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May Day Traditions

To think about the past and how traditions are handed down from generation to generation.

by Kate Fleming

Suitable for Whole School (Pri)


To think about the past and how traditions are handed down from generation to generation. To consider whether today we are protecting our history and keeping it alive while developing our culture. To appreciate and value the wealth of experience associated with age.

Preparation and materials

  • Read through the story in advance. If appropriate, involve other readers, giving them different roles in the story.

  • As an optional extra, you might want to think about recreating the May Day celebrations in the story.



Introduce and read the following story. Explain that the story is set just after the Second World War.

I'm to be Queen of the May, Granny!
by Kate Fleming

'It's May 1st on Tuesday,' said Mrs Braithwaite, 'and as you know our school is going to celebrate May Day this year. This is the first time we've been able to do this since the war ended. Shirley, are you listening to me? There's no need to look round, Shirley, there's only one Shirley Pepper in this classroom.'

Shirley wasn't listening, Mrs Braithwaite was, as always, correct. Shirley was feeling round the small trapdoor that was just where she was sitting on the wooden classroom floor.

'Everyone cross their legs, put their hands in their laps, and sit up straight,' continued Mrs Braithwaite. 'We are going to talk about May Day; Shirley, hands in lap please. You're fidgety Phil who can't sit still this morning.'

'If only she knew,' thought Shirley. 'This trapdoor in the floor is all about May Day!' Ever since Granny Daisy had told her about the May Day celebrations when she was a girl, Shirley had thought about it and pictured the scene in her mind. Herself, Shirley Pepper, as May Queen, just as Granny Daisy had been 60 years ago, in 1885.

'Now, children, we'll need to think carefully about costumes for the May Day coronation party. We'll have to search around for any bits and pieces we could use. Make and mend, remake, make do. We don't want to use any of our precious clothing coupons, do we?'

'Won't have to,' thought Shirley, as she seated herself firmly on the trapdoor. 'If I am to be Queen of the May, I have Granny Daisy's costume all ready to wear.'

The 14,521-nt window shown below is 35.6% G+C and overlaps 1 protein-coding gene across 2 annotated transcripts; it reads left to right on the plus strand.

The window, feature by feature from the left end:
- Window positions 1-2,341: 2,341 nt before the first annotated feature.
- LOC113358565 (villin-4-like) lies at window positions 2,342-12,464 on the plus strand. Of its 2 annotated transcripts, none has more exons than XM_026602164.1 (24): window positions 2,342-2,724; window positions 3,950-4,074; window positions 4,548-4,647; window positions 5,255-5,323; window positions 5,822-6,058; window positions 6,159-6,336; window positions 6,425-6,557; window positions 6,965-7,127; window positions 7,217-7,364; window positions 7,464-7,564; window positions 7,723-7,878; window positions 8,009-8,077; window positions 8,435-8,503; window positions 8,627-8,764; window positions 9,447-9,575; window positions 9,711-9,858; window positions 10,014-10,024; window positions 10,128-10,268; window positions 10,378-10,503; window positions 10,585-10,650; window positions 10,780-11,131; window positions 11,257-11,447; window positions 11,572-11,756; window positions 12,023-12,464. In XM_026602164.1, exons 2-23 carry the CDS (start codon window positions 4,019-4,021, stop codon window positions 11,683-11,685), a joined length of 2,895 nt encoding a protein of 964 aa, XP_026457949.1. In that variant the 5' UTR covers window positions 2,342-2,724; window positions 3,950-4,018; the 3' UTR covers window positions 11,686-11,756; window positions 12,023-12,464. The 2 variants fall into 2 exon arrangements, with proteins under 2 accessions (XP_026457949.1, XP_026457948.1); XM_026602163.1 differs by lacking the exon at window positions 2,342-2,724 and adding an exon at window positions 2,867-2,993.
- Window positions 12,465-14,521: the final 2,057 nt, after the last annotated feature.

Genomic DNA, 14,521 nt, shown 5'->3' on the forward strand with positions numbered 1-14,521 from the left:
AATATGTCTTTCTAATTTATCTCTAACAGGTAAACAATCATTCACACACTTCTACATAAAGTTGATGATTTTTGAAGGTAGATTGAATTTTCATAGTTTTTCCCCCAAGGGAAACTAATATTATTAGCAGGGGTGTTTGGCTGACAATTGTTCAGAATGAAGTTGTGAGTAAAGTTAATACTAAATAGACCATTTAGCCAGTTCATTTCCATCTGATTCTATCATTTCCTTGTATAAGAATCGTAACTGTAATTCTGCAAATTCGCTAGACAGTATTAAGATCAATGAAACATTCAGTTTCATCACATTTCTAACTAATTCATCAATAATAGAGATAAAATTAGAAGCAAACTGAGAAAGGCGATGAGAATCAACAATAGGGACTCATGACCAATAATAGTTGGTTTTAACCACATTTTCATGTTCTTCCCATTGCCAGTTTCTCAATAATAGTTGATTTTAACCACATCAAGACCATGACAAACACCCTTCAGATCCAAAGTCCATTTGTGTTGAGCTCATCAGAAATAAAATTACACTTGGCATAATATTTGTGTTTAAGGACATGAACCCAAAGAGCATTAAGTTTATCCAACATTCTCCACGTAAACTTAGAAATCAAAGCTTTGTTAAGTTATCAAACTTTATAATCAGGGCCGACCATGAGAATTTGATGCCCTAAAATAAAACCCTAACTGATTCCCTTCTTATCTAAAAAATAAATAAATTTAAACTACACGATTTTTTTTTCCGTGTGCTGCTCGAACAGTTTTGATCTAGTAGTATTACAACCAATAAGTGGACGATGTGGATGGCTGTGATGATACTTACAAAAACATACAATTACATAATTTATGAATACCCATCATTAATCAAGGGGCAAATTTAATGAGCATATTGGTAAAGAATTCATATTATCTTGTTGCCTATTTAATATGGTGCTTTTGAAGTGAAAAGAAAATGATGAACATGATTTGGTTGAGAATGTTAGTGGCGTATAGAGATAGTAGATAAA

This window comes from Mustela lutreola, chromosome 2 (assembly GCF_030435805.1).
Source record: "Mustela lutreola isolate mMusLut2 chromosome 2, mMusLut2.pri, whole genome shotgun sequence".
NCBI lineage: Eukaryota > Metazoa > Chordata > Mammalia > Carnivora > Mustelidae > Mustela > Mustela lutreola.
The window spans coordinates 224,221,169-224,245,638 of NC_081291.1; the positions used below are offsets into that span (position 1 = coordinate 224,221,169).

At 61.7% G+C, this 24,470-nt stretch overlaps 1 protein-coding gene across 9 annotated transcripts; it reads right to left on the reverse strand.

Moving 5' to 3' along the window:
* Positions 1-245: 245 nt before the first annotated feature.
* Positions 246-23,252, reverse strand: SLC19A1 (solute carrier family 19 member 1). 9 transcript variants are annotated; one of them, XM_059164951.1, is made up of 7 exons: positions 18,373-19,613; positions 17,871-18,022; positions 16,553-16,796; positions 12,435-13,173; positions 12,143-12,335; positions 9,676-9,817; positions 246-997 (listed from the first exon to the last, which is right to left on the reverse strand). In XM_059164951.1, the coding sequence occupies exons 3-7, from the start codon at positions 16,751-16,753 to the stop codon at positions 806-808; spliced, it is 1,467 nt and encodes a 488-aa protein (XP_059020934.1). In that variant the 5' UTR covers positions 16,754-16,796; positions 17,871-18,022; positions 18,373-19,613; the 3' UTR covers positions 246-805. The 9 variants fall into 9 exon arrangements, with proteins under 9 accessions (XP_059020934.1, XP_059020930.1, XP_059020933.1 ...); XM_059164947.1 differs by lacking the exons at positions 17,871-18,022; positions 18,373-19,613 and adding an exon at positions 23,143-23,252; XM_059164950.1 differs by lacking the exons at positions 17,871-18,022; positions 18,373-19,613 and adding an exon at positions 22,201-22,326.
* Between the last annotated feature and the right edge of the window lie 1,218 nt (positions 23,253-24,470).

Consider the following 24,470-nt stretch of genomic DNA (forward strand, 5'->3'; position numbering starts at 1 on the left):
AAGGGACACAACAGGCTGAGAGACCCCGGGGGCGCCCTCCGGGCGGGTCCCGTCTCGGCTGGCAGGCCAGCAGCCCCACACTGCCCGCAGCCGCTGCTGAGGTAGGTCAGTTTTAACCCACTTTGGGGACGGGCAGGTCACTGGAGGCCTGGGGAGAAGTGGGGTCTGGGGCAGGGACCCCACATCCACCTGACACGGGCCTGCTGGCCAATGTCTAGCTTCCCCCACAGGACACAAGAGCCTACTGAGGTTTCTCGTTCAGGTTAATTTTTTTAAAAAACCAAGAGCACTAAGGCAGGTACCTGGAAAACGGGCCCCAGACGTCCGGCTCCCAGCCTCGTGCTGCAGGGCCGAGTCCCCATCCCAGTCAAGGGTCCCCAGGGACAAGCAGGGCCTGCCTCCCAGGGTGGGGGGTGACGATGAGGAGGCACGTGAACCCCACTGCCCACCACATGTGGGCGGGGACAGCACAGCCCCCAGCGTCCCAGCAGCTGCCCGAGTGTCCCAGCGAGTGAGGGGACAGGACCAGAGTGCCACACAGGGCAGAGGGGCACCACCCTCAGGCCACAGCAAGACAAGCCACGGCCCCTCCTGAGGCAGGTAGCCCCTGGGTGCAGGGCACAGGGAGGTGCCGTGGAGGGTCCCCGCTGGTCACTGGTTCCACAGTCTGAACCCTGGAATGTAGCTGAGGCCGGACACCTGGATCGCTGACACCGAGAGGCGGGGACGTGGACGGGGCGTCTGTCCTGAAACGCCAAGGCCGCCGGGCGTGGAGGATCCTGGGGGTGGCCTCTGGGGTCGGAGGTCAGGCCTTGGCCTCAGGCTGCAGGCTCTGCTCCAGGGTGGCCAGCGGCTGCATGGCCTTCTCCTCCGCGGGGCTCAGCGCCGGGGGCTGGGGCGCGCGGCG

Granny Daisy's May Queen costume had been wrapped up in old, yellowing tissue paper since 1885, just waiting for its next performance. Shirley had tried it on. 'You look so beautiful,' Granny Daisy had said. 'It takes me back. It could be me.' Then she had whizzed off to the kitchen to see to the potatoes.

'Right, I'm waiting for SOMEONE to sit still before I go on. Yes, Shirley, it's you I'm talking to, so don't look at Arthur. Sit still, Arthur Cragg, this isn't an excuse for you to wriggle about. Is there something special about that bit of the floor?' she asked sarcastically. Shirley felt the edge of the trapdoor.

'Please Mrs Braithwaite, I'm sitting on the maypole trapdoor. In Victorian times, when my Granny Daisy was at this school, they opened it up like this and slotted the maypole in so they could practise their dancing, and dance indoors if it was wet.'

There was a long silence, while Mrs Braithwaite glared at Arthur Cragg and at the same time thought about what Shirley had said.

'Thank you, Shirley, that is really interesting. For someone who is such a fidget you do say some interesting things. Perhaps we need to get Granny Daisy into school to help us with our May Day celebrations? What do you think, children?'

Everyone murmured sounds of approval, even Arthur Cragg, but Shirley hadn't anticipated the change of plan. 'She's very shy, Mrs Braithwaite, and hates being important. I think old people like to be on their own.'

Shirley was grasping at straws. Granny Daisy coming into the classroom talking to Mrs Braithwaite and the likes of Arthur Cragg! No thank you! Granny was special, just for her.

'Well, that's where you're wrong, Shirley Pepper,' said Mrs Braithwaite. 'I shall call round tonight and ask Granny Daisy to come in to school.'

The bell went and Shirley grabbed her coat off the peg and rushed back to 5 Huntingtower Road. She had to get to Granny Daisy before Mrs Braithwaite. Granny was just making a cup of tea when Shirley rushed in. 'Mrs Braithwaite wants you to come in and talk about May Day. I'm sorry, really sorry, I told everyone about the maypole trapdoor and it all went wrong from there.'